Filmmaking is very demanding; it requires a lot of commitment, imagination and teamwork. You will be fully stretched on these programmes.
This MA has six pathways you can follow:
The programmes also retain close links with MA Scriptwriting.
The filmmaking programmes are located within a large and very lively Media and Communications Department that is also home for a range of practice MA programmes in radio, journalism and scriptwriting for example.
There is also a range of theory MAs and strong research tradition, with the Department coming top in the entire country on research intensity. This makes for a very stimulating and creative environment.
Where is cinema going? Where is TV heading? How and where are people going to watch moving images? What do new audiences want these to look and sound like? What new platforms are on the horizon? How are the traditional craft skills relevant to the digital age?
These are the kinds of questions we’re interested in. And we don’t explore them alone. Our annual Olive Till Memorial debate features world-renowned industry speakers including directors Danny Boyle, Gurinder Chadha and Paul Greengrass, and producers Tessa Ross and Tim Bevan, so you get the best kind of insight while you’re here.
We offer advanced skills training to film school standards. You will work within a building with studio and rehearsal spaces, screening rooms and up-to-date camera, lighting and sound equipment, plus sound and edit suites. And we now have the Curzon Goldsmiths as our on-site cinema so you can showcase your work to the public.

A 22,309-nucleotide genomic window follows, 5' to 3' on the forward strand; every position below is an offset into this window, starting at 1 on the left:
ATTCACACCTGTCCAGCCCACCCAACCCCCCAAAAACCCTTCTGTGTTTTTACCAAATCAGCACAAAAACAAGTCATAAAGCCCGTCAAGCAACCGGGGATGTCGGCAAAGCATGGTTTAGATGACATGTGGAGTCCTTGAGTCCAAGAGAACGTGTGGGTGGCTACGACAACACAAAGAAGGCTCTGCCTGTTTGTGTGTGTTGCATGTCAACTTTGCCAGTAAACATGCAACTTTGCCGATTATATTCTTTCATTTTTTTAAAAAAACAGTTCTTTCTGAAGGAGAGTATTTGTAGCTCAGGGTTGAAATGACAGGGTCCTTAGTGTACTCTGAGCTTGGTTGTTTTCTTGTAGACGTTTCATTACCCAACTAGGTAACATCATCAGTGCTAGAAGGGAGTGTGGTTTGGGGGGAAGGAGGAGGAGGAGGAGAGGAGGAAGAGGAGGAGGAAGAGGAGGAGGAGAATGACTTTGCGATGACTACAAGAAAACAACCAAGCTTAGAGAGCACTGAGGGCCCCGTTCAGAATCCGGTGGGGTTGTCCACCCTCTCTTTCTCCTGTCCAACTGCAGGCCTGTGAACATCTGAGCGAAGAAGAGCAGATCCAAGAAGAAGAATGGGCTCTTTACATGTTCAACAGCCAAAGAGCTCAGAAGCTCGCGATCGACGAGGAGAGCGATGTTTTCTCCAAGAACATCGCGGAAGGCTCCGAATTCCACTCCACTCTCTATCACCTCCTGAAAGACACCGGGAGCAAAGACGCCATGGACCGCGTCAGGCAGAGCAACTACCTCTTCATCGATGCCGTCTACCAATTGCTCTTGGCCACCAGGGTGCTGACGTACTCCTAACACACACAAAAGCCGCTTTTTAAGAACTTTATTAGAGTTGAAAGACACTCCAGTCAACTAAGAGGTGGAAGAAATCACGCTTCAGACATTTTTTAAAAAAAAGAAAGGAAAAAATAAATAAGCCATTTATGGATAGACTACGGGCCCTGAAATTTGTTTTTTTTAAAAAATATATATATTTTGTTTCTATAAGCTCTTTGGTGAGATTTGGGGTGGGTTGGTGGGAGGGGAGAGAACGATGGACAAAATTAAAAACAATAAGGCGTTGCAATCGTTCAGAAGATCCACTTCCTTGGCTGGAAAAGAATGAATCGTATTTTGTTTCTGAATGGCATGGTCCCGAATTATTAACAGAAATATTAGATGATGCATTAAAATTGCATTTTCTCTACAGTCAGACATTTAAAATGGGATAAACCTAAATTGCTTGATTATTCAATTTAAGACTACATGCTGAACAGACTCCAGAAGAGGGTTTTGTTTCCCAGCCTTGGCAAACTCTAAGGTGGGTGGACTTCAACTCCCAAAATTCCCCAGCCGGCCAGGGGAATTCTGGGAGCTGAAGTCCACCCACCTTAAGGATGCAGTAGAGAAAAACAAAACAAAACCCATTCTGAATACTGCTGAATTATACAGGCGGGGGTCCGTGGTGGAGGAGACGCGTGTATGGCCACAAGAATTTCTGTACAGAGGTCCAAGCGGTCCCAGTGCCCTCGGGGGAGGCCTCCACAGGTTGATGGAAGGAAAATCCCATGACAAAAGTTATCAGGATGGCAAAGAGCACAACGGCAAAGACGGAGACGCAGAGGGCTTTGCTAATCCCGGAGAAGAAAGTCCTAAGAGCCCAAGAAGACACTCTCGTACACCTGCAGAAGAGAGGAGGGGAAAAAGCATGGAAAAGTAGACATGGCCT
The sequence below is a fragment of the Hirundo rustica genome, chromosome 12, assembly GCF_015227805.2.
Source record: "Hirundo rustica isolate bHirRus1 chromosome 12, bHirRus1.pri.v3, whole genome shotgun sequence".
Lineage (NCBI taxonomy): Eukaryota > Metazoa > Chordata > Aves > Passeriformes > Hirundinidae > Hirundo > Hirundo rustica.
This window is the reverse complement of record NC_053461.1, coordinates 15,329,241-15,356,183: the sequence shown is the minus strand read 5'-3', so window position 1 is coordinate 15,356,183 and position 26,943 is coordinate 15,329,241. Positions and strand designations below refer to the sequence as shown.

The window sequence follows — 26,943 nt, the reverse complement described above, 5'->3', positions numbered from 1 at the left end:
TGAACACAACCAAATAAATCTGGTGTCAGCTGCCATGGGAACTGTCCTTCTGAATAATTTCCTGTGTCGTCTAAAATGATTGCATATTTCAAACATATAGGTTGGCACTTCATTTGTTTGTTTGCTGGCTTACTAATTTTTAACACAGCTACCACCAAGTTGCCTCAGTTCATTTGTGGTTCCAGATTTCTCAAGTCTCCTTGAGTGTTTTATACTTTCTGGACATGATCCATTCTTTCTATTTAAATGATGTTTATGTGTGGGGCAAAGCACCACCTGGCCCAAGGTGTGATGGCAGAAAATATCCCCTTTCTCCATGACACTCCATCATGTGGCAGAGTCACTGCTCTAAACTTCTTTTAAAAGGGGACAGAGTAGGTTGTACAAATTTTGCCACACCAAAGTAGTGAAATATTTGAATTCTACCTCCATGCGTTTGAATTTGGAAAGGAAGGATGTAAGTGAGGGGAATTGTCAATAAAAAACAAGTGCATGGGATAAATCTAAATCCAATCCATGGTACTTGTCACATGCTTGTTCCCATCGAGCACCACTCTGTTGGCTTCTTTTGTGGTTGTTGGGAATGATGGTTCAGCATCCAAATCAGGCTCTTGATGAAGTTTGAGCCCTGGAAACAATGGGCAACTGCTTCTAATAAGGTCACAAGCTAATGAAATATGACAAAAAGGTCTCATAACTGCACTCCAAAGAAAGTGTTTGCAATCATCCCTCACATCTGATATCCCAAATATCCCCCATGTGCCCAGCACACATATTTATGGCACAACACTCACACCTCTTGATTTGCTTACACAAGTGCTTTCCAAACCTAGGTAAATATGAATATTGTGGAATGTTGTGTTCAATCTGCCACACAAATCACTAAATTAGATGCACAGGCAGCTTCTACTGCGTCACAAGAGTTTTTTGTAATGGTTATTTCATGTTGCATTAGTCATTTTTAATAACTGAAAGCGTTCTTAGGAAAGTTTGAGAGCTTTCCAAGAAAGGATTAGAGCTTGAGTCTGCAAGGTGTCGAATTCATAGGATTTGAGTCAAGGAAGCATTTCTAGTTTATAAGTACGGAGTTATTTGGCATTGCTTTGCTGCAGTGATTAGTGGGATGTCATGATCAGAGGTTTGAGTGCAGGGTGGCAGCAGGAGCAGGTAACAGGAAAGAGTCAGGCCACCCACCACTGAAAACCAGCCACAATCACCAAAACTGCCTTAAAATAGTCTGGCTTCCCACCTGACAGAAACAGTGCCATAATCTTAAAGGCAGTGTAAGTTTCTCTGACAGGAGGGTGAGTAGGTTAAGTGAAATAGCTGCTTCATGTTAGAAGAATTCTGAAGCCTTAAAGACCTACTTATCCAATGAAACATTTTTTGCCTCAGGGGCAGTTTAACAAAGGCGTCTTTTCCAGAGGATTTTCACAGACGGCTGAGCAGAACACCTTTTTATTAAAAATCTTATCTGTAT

We encourage you to meet filmmakers, work with others, and exchange ideas. The programme includes regular Master classes where students from all the programmes and others come together to learn about current industry trends, new opportunities and ideas with leading figures of the UK film and television industries. But filmmaking is not only about these industries, it also offers a wealth of transferable skills for students interested in all media platforms, including web drama, video games, art gallery installations of all types, interactive mixed media and live performance and music videos.
All programmes include:
You will also have a variety of research projects to undertake, as well as other module options. The third term will be taken up with your final substantive project, and in writing up a process paper on your work and research over the year.